Salmon is a key ingredient in Gintere Cemerkaite’s recipe for success.
The Grade 11 student from Centennial Collegiate was among 36 Saskatoon Public Schools’ collegiate students who took part in the Skills Canada Saskatchewan competition and one of the competitors who claimed a gold medal and the chance to compete at the national level.
Competing in the Job Skill Demonstration category, Cemerkaite’s salmon dish showcased culinary skills first inspired by a home economics class as an elementary school student. They have since been honed through home cooking and opportunities such as a boot camp led by professional chefs, something that helped fuel her desire to compete.
“That is what motivated me to go to Skills Canada and show off my skill and I got gold in my demonstration,” she told the Board of Education during its May meeting. “I am really excited to go to Moncton and show my skill to other judges.”
The chance to compete against students from across Canada at the upcoming Skills Canada national competition in Moncton, N.B., is another opportunity for Cemerkaite to explore a passion for culinary arts that is already an important part of her life.
“I started cooking at home and teaching myself through cookbooks, watching Food Network and celebrity chefs and learning from YouTube,” she said. “Just recently I started watching gastronomy and culinary arts documentaries on Netflix, which isn’t really what a teenager does but that is what I like.”
Other Saskatoon Public Schools’ students who will compete at nationals in various disciplines are: Riayad Hossain, Carlene Lummerding, Reydel Gabriel, Ray Valentino and Kayla Denaka of Mount Royal Collegiate; John McEwan, Chase Seale and Jun Zheng from Walter Murray Collegiate; Vaidehee Lanke of Aden Bowman Collegiate; and Minnah Butt from Centennial.
The Skills Canada program offers competition in more than 40 categories for both high school as well as post-secondary students at a provincial, national and international level.
Lori Neigum, a commercial cooking teacher at Mount Royal Collegiate, says the program provides an opportunity for students to showcase their learning and offers them a realistic view of career possibilities.
“Skills Canada further develops students’ independence, organization skills, creativity and their confidence. I have observed students become more passionate and take pride in their learning and the task they are performing and celebrating it with their peers and their teachers,” Neigum says.
“I have seen the increase of dedication towards training and the determination for students to get better. There is something about seeing a student’s excitement and success to make you, yourself, be better. We (at Mount Royal) have had huge success but we have also had some tears; it is emotionally draining to work so hard and so long and put it all out there for a long, strenuous competition day.”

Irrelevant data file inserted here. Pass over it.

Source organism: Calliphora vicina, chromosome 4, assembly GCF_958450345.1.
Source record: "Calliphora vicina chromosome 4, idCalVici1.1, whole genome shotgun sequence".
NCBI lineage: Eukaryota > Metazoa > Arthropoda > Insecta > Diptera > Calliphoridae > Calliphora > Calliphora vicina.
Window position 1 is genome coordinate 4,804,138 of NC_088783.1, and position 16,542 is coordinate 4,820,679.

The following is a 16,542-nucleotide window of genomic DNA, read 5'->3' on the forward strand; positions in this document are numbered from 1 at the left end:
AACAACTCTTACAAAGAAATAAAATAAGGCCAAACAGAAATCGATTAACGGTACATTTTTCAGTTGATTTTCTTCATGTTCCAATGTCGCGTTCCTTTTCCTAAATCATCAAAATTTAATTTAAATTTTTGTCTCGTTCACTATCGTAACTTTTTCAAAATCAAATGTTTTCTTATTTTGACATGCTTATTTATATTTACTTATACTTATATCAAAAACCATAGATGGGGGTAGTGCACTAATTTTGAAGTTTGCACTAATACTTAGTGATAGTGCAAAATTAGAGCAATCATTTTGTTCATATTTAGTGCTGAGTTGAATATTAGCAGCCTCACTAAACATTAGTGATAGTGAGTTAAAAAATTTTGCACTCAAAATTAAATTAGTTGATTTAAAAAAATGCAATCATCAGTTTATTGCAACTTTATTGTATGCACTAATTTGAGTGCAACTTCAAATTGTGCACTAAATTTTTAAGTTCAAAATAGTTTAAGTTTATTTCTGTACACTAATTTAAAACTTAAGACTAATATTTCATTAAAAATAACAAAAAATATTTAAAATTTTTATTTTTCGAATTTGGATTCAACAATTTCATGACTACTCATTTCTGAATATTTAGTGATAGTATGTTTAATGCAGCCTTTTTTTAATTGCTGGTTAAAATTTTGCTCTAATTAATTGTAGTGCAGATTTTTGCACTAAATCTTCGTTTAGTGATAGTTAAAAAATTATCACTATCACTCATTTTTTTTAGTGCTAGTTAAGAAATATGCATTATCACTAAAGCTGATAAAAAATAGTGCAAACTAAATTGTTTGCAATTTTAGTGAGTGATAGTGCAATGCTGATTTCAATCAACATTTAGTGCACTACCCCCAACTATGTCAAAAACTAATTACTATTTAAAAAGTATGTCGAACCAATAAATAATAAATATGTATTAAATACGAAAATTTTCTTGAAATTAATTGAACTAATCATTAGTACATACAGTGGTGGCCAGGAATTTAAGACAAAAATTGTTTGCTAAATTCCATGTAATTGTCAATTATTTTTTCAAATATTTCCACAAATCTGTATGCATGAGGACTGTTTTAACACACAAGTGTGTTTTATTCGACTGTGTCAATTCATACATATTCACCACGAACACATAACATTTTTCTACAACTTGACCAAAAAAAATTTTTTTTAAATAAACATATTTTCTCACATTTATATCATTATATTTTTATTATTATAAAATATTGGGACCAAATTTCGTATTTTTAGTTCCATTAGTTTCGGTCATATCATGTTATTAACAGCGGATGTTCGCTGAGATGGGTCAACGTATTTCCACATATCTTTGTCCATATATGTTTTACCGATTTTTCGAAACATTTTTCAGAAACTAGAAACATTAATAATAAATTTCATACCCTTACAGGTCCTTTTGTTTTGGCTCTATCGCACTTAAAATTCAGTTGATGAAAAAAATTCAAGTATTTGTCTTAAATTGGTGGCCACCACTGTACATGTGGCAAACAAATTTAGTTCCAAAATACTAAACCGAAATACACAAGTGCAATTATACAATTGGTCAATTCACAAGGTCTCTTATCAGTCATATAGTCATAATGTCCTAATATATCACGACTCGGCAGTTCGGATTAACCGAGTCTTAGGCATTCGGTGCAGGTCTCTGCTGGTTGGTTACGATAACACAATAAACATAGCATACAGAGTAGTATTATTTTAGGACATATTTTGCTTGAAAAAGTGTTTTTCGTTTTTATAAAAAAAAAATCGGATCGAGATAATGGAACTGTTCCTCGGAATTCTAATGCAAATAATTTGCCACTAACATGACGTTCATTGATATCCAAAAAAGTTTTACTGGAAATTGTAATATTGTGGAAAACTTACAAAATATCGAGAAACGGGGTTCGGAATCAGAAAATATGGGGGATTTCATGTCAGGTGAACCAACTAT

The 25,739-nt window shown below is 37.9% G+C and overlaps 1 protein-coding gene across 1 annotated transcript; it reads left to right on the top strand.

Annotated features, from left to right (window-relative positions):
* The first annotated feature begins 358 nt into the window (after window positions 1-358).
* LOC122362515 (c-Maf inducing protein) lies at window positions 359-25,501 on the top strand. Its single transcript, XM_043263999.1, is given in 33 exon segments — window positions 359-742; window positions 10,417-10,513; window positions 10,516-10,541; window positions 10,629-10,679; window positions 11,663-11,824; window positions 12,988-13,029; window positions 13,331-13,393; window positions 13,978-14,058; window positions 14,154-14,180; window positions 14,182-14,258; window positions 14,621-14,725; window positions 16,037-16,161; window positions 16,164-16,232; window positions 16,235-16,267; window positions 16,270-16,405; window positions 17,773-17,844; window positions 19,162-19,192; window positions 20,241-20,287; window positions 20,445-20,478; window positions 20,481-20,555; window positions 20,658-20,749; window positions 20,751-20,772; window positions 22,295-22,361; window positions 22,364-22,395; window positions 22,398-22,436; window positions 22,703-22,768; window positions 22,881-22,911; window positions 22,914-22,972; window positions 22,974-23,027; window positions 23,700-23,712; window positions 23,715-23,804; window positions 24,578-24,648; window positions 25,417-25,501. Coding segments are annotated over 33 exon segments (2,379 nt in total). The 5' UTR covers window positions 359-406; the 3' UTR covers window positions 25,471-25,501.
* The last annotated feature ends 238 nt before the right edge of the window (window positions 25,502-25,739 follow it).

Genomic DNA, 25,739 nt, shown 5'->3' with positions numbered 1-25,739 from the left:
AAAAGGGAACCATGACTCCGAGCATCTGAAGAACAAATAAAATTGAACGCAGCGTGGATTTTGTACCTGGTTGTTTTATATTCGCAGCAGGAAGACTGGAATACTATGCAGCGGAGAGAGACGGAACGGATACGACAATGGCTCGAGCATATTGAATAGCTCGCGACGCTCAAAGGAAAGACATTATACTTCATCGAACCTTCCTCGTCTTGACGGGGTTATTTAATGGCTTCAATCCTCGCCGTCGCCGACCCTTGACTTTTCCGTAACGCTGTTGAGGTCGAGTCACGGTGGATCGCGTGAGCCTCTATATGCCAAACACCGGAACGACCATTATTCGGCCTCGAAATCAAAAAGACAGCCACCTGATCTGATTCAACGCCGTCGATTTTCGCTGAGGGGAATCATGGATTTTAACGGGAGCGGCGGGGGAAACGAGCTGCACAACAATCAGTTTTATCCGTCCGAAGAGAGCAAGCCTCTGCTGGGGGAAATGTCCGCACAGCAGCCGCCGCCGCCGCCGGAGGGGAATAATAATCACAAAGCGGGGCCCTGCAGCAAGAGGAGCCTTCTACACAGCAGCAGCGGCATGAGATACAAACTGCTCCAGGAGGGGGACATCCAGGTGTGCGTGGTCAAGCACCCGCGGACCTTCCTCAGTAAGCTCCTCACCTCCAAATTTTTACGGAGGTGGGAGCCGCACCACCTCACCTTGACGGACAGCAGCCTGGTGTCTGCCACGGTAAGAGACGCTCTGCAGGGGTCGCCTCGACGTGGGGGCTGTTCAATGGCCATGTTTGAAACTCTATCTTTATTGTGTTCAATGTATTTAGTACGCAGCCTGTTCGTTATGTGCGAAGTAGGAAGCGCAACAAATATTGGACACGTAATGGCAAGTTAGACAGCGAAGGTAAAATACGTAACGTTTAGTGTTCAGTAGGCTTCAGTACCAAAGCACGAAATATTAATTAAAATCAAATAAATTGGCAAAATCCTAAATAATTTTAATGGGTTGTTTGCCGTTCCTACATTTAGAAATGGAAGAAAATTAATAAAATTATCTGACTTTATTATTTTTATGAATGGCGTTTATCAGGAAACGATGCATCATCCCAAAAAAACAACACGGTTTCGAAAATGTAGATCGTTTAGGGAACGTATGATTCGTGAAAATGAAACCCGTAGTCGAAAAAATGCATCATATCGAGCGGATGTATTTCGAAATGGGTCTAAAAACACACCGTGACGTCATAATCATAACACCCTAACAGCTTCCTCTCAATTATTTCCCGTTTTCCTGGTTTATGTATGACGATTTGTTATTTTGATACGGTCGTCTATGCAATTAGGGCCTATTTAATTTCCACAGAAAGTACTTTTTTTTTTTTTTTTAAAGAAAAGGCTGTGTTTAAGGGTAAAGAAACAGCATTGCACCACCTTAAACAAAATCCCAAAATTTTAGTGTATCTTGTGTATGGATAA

Carlene Lummerding spent weeks perfecting the dishes for her cooking competition -- mussels Provençale; a pork tenderloin with dauphinoise potatoes and carrots with lemon and thyme; and a carrot cake with cream cheese icing garnished with candied carrot curls and candied walnuts.
“Going into it was kind of scary because I had no idea what to expect. I practiced for a couple months – three hours a couple times a week after school – practicing the recipes and bettering my skills,” says the Mount Royal student who finished with a bronze medal. “Going into the competition I was expecting something from MasterChef or Chopped or Hell’s Kitchen – lots of yelling – but it wasn’t quite that, it was very calm.
“The competition was pretty stressful, just because you are competing and there is a lot of pressure on you. I came out of there happy with how I did and I enjoyed it.”
Jill Konkin, a career facilitator at Centennial Collegiate, says the Skills Canada program emphasizes the nine essential skills -- continuous learning, digital, document use, numeracy, oral or communication skills, reading text, thinking, working with others and writing – that are important for students both now and in their future careers.
“These are skills we use at the work place and in every day of our lives but at different levels of complexity -- that’s what Skills Canada is about,” Konkin says. “When they talk about Skills Canada it is really talking about the nine essential skills and trying to display those and compete in this kind of event.”
“In the school, in each of the subject areas, we need to have teachers who know the literacy of these because this is what is going to be happening in the future.”
The opportunity to embrace learning and then showcase it has been inspiring for Riayad Hossain, another Mount Royal student. After arriving in Canada from Bangladesh four years ago Hossain was amazed at the availability of technology in his school. A teacher’s suggestion he take a media studies course led to an interest in Skills Canada and then to a provincial gold medal in TV and video production with his partner in 2015. This year, Hossain and another partner wound up with second place after some technical issues, but he says the competition was still a positive experience.
While winning is the goal, Konkin says the opportunity for students to compete while doing something they are passionate about is the real prize.
“When we go to nationals it really is an Olympic event. The values are excellence, friendship and respect and that’s really what this is teaching our students all the way through,” Konkin says. “I had a student that went to nationals and was competing in baking. At the end of the competition she came to me and said ‘Mrs. Konkin, this is so cool! I got to meet girls from across Canada that are as passionate about cooking as I am!’ “